FOM: answer to Neil's question about nonstandard models of arithmetic
Stephen G Simpson
simpson at math.psu.edu
Thu Dec 4 17:10:28 EST 1997
Neil Tennant writes:
> Is there any proof of existence of non-standard models for full arithmetic
> that uses methods and assumptions too weak to prove either completeness
> (on sets of sentences) or compactness?
Basically, no. The existence of a nonstandard model M of arithmetic
implies the existence of an omega-model of weak K"onig's lemma, namely
the Scott system of M. And the G"odel completeness and compactness
theorems hold in any such omega-model; in fact, they are equivalent to
weak K"onig's lemma, in the sense of reverse mathematics. All of this
is provable in weak systems, e.g. RCA_0. Some of this is sensitive to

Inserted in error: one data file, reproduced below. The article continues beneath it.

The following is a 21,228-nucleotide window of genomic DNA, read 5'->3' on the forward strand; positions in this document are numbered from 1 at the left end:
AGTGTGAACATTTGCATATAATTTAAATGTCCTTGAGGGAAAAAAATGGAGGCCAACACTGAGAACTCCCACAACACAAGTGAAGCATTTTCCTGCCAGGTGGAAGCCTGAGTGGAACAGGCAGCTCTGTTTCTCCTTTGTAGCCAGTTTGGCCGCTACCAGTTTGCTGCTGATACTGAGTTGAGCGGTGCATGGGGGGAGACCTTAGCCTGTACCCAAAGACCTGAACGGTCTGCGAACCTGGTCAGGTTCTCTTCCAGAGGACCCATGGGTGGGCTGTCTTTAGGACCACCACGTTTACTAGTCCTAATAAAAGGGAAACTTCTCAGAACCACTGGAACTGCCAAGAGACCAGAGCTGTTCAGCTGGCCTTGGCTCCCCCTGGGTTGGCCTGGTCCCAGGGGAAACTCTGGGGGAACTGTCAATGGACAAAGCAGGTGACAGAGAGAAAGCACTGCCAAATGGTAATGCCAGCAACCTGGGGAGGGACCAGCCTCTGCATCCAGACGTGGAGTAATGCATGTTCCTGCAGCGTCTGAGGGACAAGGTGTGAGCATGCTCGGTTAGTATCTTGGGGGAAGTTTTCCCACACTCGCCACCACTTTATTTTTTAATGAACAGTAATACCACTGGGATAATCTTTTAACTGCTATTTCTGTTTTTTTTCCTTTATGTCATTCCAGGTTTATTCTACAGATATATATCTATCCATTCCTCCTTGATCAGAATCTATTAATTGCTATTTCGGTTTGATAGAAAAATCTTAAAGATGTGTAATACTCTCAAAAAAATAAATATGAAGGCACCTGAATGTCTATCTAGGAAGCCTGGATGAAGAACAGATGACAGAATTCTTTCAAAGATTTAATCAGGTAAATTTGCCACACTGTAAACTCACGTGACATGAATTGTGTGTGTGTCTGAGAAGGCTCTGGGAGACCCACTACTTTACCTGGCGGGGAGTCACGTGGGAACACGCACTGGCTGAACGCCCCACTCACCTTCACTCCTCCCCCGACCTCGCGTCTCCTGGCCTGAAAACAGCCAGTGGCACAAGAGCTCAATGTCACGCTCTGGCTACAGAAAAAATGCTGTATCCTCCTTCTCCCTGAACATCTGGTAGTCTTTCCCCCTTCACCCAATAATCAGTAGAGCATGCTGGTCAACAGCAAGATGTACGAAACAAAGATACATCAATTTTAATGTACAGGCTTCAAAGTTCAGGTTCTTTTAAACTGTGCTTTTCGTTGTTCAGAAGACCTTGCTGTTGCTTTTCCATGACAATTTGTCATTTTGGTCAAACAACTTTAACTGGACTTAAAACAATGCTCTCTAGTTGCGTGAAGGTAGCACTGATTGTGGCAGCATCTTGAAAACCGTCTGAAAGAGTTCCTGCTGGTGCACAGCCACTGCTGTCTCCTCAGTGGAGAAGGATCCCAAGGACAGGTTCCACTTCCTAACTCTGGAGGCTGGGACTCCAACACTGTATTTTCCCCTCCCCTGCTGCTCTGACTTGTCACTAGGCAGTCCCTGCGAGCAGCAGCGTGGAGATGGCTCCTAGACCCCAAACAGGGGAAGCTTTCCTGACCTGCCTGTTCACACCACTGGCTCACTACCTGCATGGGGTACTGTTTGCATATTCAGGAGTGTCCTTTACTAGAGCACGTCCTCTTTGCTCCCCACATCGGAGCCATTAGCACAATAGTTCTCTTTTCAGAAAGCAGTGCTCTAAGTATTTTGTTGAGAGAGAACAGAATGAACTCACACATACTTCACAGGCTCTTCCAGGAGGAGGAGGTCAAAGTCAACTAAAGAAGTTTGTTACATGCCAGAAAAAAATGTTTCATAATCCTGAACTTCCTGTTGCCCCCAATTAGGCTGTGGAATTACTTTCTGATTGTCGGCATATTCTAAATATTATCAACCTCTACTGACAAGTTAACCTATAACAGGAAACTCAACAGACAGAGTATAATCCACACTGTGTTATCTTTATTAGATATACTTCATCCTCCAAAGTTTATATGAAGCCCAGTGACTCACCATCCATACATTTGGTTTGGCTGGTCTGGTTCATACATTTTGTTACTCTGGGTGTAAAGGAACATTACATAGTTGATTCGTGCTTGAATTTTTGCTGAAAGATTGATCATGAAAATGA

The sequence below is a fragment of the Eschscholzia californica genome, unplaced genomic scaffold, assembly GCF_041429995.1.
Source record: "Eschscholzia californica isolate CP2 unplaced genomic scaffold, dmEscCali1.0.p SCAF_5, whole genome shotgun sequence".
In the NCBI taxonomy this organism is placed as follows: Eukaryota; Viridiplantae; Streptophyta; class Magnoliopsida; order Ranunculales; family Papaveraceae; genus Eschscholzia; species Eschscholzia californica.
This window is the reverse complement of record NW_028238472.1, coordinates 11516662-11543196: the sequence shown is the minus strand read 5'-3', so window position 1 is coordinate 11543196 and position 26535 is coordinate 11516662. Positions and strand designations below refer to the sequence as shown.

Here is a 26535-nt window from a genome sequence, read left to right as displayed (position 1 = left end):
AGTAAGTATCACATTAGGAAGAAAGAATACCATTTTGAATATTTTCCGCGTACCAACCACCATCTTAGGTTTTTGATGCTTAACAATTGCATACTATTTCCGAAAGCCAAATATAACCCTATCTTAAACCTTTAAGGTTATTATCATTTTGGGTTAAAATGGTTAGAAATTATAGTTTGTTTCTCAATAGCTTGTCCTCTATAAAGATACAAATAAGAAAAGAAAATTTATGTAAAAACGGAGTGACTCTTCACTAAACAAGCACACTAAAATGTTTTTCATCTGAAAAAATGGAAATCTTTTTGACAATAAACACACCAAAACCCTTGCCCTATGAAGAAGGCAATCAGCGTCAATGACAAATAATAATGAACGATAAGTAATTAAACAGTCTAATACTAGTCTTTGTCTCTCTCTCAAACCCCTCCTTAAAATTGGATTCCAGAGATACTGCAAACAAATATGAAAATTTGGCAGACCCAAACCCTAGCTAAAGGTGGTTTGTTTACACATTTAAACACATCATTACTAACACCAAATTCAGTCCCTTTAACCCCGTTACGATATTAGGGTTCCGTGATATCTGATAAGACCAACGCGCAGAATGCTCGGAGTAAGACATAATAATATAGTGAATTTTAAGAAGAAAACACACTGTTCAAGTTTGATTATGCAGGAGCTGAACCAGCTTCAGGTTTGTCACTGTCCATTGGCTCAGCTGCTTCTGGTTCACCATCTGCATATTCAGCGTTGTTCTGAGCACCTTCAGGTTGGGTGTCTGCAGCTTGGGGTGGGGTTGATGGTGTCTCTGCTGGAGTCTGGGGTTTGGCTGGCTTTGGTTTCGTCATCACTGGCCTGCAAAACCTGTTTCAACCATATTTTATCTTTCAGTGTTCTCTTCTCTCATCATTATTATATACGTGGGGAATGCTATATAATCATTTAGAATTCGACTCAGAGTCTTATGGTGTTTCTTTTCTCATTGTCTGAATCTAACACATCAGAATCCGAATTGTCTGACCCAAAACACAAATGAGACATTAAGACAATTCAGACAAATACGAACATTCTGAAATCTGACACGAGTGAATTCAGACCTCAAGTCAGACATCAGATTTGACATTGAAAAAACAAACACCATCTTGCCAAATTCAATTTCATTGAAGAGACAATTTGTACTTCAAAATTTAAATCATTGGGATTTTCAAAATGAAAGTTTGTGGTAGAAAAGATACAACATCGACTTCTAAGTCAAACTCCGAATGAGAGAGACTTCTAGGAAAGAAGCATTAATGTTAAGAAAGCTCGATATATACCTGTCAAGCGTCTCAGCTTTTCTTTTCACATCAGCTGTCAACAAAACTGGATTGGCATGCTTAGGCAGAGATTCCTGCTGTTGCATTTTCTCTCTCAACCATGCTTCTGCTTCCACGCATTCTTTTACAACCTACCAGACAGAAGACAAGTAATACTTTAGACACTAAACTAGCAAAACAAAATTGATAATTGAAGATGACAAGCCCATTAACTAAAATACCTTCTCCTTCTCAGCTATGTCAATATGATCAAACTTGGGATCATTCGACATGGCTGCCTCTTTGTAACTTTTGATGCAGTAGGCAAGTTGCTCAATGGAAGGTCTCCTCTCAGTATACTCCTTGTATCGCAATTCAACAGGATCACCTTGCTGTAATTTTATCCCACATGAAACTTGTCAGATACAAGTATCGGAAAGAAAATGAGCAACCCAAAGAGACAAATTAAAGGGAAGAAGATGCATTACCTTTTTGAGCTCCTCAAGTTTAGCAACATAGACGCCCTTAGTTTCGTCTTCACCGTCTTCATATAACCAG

exactly how you formulate the definition of "model"; there is a
difficulty with satisfaction predicates. Details are in sections II.8
and IV.3 of my forthcoming book "Subsystems of Second Order
Arithmetic". Actually, instead of RCA_0, RCA_0^star is enough; see
Stephen G. Simpson and Rick Smith, Factorization of polynomials
and Sigma^0_1 induction, Annals of Pure and Applied Logic, 31,
1986, pp. 289-306.
However, this is not quite an airtight answer to Neil's question,
because the existence of a nonstandard model of arithmetic does not
literally imply weak K"onig's lemma. It only implies the existence of
an omega-model of weak K"onig's lemma, as noted above. Nevertheless,
I would be willing to (somewhat loosely) summarize the precise results
above as follows: The existence of nonstandard models of arithmetic is
equivalent to the G"odel completeness and compactness theorems.
-- Steve
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